Quite the Character

Hey there. You. No, you… with the laptop open. And you… with the pen in hand… Stop that. Stop right now. You should read this before going any further. Are you making your characters the best they can be? The other day, I wrote a post about the Ten (unheard of) Rules for Writing. Did you read it?

Go ahead. We’ll wait.

Okay. So now that you’ve read those, let me bend your ear a bit and whisper something into it. You ready? Alright. Listen carefully. Maybe you should tell them.

Okay. I’m not scared. If you’re reading this, chances are your characters can be improved.

There. He said it. How many characters have you read that come across one dimensional? Boring? Lame? What? You can’t remember? My point exactly. If they were great characters, you’d remember them.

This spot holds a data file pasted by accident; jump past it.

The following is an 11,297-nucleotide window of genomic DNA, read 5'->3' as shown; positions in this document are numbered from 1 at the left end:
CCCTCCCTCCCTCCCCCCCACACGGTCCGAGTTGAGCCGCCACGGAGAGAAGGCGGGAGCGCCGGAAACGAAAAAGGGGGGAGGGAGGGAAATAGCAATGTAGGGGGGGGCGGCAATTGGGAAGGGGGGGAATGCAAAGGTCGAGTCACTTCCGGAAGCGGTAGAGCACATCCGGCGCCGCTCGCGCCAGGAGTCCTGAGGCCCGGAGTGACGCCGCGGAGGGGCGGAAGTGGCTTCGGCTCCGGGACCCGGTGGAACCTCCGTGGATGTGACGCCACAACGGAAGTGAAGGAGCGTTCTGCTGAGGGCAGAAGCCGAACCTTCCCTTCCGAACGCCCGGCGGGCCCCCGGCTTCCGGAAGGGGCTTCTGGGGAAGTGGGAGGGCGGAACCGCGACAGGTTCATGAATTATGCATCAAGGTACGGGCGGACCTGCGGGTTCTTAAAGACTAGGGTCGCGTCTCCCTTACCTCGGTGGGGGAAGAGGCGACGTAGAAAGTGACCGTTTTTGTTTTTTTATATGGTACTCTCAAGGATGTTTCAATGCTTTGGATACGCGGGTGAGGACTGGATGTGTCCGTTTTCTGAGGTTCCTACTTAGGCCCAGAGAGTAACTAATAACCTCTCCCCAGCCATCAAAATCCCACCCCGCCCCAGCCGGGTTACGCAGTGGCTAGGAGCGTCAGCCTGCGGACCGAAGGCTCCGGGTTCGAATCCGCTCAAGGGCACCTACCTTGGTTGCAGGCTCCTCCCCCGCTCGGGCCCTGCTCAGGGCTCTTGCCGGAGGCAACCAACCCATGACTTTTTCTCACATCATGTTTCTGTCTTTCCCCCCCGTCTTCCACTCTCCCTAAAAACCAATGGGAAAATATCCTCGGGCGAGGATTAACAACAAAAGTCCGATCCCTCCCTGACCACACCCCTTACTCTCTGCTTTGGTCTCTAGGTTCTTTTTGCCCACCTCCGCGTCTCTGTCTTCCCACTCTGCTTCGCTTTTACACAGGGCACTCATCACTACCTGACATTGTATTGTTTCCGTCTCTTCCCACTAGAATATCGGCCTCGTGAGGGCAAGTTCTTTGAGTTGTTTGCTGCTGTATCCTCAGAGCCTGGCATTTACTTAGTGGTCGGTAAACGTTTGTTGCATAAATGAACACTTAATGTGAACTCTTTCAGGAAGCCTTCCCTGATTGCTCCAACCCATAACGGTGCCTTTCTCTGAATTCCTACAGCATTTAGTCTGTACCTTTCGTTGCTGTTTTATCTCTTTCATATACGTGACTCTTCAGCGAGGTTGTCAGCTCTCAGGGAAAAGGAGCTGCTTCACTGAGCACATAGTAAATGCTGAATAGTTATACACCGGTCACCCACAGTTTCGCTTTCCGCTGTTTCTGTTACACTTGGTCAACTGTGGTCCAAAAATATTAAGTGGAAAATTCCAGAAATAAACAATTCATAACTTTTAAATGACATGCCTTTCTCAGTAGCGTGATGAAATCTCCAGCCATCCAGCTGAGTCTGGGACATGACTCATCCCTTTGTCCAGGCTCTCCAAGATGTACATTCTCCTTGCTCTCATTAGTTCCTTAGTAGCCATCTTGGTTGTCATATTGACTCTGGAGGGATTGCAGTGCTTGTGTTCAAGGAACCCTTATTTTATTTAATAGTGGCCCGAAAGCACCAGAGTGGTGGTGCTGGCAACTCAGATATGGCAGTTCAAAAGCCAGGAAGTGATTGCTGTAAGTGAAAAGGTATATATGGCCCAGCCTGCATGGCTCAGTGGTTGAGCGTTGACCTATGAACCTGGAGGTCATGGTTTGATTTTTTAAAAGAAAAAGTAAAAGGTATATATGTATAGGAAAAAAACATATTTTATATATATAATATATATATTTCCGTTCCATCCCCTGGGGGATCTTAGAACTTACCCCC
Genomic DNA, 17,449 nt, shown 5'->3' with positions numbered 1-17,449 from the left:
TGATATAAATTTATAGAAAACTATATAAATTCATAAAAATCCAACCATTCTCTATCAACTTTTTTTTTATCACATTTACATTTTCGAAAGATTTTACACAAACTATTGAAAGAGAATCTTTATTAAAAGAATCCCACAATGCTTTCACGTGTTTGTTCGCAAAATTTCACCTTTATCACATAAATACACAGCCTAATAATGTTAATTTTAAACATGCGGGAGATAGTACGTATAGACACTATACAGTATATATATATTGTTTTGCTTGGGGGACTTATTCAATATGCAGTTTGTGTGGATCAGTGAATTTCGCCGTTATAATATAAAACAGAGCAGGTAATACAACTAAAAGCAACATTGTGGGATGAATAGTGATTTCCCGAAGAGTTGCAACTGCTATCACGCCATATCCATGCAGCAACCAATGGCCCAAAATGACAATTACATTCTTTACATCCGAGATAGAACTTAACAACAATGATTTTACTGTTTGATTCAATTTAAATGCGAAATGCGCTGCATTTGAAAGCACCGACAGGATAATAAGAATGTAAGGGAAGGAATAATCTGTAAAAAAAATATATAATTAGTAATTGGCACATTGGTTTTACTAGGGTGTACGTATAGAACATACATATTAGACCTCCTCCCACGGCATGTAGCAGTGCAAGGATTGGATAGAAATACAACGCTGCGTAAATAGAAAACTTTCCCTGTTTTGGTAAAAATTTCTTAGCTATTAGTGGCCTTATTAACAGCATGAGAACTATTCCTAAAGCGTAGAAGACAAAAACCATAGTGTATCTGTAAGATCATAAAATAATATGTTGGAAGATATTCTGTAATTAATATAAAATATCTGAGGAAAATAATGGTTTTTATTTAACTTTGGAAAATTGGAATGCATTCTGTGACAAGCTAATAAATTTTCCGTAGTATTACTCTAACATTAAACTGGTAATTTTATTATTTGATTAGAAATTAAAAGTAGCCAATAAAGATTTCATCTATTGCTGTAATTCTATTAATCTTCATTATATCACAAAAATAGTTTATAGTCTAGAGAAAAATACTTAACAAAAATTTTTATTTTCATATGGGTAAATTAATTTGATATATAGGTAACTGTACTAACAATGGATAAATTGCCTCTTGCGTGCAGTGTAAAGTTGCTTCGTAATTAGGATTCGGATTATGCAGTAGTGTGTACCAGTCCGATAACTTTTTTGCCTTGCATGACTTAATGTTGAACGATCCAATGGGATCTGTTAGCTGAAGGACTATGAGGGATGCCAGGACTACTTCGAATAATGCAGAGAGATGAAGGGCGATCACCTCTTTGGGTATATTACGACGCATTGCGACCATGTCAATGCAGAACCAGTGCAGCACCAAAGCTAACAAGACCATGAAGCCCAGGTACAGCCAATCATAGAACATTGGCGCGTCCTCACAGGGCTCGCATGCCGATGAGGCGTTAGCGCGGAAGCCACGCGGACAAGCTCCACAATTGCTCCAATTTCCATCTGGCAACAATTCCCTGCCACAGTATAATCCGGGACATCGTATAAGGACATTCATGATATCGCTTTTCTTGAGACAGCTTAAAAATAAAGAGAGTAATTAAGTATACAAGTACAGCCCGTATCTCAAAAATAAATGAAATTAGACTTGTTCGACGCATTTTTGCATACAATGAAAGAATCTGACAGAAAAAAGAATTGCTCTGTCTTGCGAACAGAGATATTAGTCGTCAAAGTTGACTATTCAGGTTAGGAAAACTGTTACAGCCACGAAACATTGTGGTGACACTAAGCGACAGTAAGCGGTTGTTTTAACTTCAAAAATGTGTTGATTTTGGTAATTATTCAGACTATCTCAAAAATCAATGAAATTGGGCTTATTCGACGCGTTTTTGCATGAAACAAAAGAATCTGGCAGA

So in the spirit of last week’s successful post, here are my rules for creating amazing characters that you love or love to hate.


  1. Get to know what makes them different as a group. Every character comes from a different place. A different region. A different time. Especially in Sci-fi, this is vital. An absolute amazing example of this is The Expanse series by James S. A. Corey.

They have three main sides:

  • Earth, that’s us. We’re built bigger (higher gravity tends to do that), but we also take everything for granted. Hell, we have all the air and water we need, and we have evolved in this environment, so that makes it perfect for us. We are healthy, strong, and wealthy.
  • Mars, our next home in space. They have their own accent, come across more guarded, and are extremely militaristic. The show put it best with (and I’m paraphrasing here) “For those that spend their whole lives growing up under a dome, the idea of an ocean is impossible”. Your characters need to know why they are different.